Ms Tan, 29, an urban farmer who has started growing microgreens along her corridor is part of a young community finding itself. She is not only growing Kale or Chinese Bok Choy but has also started searching her neighbourhood for useful materials that can go into a small compost bin, and collecting coffee grounds to add to her soil. She is beginning to find herself talking with neighbours too —- the auntie staying two floors below has been growing herbs for years and they suddenly have something in common to do and talk about. As Ms Tan begins to pay more attention to her plants, she realises that their leaves are starting to wilt after some time. Her new friends in the urban farming circles tell her she needs to replenish her soil, and they give her a long list of recommendations — for mostly purchasable material — but she does not know how to choose what works for her corridor garden. She also knows some neighbours empty their pots and buy new soil when their plants start wilting. The more she delves into her garden and soil, the more she realises how rich soil is, and how the soil on the roadside and outside her block is simply not rich enough for her plants.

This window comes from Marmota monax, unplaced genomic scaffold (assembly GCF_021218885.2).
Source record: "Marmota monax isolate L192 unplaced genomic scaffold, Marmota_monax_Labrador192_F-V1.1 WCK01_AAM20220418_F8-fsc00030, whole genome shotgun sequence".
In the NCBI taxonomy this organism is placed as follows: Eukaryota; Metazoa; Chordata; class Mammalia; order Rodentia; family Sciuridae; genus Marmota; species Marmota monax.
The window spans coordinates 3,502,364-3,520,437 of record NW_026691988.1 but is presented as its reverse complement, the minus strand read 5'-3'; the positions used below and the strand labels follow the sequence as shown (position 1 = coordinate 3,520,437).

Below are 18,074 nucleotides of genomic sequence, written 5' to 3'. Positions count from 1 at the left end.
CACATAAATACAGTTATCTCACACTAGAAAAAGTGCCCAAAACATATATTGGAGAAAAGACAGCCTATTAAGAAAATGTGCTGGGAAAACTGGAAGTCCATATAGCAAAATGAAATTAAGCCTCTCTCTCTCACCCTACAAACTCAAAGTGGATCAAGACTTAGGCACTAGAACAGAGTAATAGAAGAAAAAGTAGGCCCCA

5th December is World Soil Day. It might seem strange to celebrate soil when it is all around us, but as the Food and Agriculture Organization of the United Nations (UN FAO) pointed out in May 2018, soils are the foundation of a diverse, healthy food system, and our bank account of healthy soil is running out. To address this, the FAO had proposed for a technical committee to be set up. This committee would identify best techniques to remediate or minimise soil pollution, and work at global and local levels to identify the main causes of soil pollutants, to map and model the extent of soil pollution.